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Caps counting on healthy Johansson, Orpik


Caps counting on healthy Johansson, Orpik

By sending forward Paul Carey and defenseman Connor Carrick back to the AHL Hershey Bears on Monday, the Caps took a calculated risk heading into their three-game road trip, which begins Tuesday night in Nashville against the Predators.

With forward Marcus Johansson (upper body) and defenseman Brooks Orpik (lower body) unlikely to play on Tuesday night, the Caps will have just 12 healthy forwards and six healthy defensemen when they take on the Preds.

That means Stan Galiev is likely to return to the lineup, replacing Carey on the fourth line. Carey scored one very big goal in his two-game stint with the Caps, netting the game-tying goal in Newark to set the stage for Alex Ovechkin’s shootout game-winner.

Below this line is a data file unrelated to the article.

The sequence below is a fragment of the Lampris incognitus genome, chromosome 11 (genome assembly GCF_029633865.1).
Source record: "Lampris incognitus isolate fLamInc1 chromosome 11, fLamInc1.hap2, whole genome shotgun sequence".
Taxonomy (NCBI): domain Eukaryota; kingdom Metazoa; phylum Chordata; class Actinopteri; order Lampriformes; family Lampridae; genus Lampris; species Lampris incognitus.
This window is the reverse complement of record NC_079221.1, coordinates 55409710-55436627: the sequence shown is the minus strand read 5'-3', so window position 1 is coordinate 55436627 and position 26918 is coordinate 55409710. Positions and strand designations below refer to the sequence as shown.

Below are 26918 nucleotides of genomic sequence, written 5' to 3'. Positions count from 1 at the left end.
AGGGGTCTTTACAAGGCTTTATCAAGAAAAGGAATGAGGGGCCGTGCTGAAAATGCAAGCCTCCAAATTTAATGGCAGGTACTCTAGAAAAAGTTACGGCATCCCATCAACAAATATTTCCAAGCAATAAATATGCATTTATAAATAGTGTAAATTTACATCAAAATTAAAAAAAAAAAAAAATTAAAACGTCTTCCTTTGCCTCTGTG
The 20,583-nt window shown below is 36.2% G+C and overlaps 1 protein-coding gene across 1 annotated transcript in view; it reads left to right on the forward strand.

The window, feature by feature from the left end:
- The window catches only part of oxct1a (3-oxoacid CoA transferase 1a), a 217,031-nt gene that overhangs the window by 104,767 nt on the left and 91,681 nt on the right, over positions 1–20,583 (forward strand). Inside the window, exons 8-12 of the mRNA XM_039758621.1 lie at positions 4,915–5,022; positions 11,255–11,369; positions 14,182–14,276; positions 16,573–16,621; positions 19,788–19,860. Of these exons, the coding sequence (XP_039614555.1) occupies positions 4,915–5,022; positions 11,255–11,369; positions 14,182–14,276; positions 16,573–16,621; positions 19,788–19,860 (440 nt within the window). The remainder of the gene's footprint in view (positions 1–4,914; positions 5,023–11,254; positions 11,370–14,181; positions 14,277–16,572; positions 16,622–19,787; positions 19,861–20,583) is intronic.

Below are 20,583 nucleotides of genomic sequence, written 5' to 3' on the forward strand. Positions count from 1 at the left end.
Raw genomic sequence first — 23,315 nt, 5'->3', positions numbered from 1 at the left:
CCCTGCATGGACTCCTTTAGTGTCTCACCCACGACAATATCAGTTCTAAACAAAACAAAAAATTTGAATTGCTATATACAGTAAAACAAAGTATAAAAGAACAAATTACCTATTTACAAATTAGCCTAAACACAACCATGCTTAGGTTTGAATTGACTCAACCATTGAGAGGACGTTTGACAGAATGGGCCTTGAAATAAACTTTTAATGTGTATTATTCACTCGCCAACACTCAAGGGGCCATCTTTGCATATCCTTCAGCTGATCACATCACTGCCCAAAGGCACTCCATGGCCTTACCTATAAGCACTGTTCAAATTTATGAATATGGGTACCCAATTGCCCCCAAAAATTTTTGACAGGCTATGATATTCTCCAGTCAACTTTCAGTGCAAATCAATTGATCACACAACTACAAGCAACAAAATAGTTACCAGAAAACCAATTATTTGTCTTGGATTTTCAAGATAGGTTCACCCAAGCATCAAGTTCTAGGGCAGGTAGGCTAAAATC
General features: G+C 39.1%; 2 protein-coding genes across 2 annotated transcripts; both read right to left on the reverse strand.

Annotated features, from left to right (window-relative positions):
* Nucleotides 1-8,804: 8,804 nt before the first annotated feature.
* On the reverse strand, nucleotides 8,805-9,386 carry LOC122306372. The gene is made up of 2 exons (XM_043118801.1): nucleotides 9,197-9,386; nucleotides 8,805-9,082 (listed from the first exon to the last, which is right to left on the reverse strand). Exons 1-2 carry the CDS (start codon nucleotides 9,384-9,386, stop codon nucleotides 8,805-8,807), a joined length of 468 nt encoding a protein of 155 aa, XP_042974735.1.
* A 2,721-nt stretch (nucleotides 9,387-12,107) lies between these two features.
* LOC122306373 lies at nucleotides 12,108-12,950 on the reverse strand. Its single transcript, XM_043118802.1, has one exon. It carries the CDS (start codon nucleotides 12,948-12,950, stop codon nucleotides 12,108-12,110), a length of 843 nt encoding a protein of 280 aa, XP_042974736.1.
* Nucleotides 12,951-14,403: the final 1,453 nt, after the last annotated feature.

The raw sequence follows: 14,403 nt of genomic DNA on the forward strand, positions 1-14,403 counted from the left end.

Carey’s goal is one more than Galiev has scored in 14 games with the Caps this season.

The question moving forward for the Caps is when Johansson and Orpik are ready to return to the lineup. Coach Barry Trotz said he’d like to see both players get through at least one practice before returning. Since Johansson was injured less than two weeks ago, in the game before the All-Star break, he might need just one full-contact practice on Wednesday before returning to the lineup on Thursday night in Minnesota.

Orpik has been sidelined since Nov. 10, so it’s possible Trotz would like to see him skate with the team all this week before getting him back in the lineup when the Caps return from their three-game trip, which concludes Saturday night in Dallas.  

MORE CAPITALS: NHL Power Rankings: Trouble brewing?